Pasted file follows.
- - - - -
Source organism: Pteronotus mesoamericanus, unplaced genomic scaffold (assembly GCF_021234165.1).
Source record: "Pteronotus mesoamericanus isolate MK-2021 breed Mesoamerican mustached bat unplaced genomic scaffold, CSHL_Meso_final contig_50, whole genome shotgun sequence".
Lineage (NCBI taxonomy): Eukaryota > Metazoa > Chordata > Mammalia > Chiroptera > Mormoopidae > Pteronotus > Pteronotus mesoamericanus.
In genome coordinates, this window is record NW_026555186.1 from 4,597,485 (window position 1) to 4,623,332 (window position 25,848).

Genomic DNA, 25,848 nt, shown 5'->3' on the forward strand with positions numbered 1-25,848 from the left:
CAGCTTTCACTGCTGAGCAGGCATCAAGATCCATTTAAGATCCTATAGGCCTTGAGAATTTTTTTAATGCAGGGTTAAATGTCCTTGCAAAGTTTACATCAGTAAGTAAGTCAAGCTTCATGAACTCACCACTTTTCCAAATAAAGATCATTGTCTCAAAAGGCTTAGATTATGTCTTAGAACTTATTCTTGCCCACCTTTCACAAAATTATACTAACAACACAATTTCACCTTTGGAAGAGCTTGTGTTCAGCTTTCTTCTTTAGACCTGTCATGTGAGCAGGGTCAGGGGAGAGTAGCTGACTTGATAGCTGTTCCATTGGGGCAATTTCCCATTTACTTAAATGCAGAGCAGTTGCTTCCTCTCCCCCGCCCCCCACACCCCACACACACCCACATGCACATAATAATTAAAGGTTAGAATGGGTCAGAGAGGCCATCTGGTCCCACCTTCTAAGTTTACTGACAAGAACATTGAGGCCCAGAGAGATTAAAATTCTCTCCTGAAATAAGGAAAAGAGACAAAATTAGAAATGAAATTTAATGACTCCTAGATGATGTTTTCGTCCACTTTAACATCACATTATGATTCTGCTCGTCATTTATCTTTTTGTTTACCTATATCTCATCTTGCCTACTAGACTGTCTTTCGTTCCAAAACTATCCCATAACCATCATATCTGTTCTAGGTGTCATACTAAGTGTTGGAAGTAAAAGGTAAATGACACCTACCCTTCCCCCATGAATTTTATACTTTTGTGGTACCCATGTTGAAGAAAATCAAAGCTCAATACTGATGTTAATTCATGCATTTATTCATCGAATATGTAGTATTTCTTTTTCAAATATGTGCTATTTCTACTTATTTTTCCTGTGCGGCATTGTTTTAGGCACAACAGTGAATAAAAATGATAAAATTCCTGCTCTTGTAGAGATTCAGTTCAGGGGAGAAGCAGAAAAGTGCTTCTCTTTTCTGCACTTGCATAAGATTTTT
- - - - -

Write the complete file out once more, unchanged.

Source organism: Pteronotus mesoamericanus, unplaced genomic scaffold (assembly GCF_021234165.1).
Source record: "Pteronotus mesoamericanus isolate MK-2021 breed Mesoamerican mustached bat unplaced genomic scaffold, CSHL_Meso_final contig_50, whole genome shotgun sequence".
Lineage (NCBI taxonomy): Eukaryota > Metazoa > Chordata > Mammalia > Chiroptera > Mormoopidae > Pteronotus > Pteronotus mesoamericanus.
In genome coordinates, this window is record NW_026555186.1 from 4,597,485 (window position 1) to 4,623,332 (window position 25,848).

Genomic DNA, 25,848 nt, shown 5'->3' on the forward strand with positions numbered 1-25,848 from the left:
CAGCTTTCACTGCTGAGCAGGCATCAAGATCCATTTAAGATCCTATAGGCCTTGAGAATTTTTTTAATGCAGGGTTAAATGTCCTTGCAAAGTTTACATCAGTAAGTAAGTCAAGCTTCATGAACTCACCACTTTTCCAAATAAAGATCATTGTCTCAAAAGGCTTAGATTATGTCTTAGAACTTATTCTTGCCCACCTTTCACAAAATTATACTAACAACACAATTTCACCTTTGGAAGAGCTTGTGTTCAGCTTTCTTCTTTAGACCTGTCATGTGAGCAGGGTCAGGGGAGAGTAGCTGACTTGATAGCTGTTCCATTGGGGCAATTTCCCATTTACTTAAATGCAGAGCAGTTGCTTCCTCTCCCCCGCCCCCCACACCCCACACACACCCACATGCACATAATAATTAAAGGTTAGAATGGGTCAGAGAGGCCATCTGGTCCCACCTTCTAAGTTTACTGACAAGAACATTGAGGCCCAGAGAGATTAAAATTCTCTCCTGAAATAAGGAAAAGAGACAAAATTAGAAATGAAATTTAATGACTCCTAGATGATGTTTTCGTCCACTTTAACATCACATTATGATTCTGCTCGTCATTTATCTTTTTGTTTACCTATATCTCATCTTGCCTACTAGACTGTCTTTCGTTCCAAAACTATCCCATAACCATCATATCTGTTCTAGGTGTCATACTAAGTGTTGGAAGTAAAAGGTAAATGACACCTACCCTTCCCCCATGAATTTTATACTTTTGTGGTACCCATGTTGAAGAAAATCAAAGCTCAATACTGATGTTAATTCATGCATTTATTCATCGAATATGTAGTATTTCTTTTTCAAATATGTGCTATTTCTACTTATTTTTCCTGTGCGGCATTGTTTTAGGCACAACAGTGAATAAAAATGATAAAATTCCTGCTCTTGTAGAGATTCAGTTCAGGGGAGAAGCAGAAAAGTGCTTCTCTTTTCTGCACTTGCATAAGATTTTT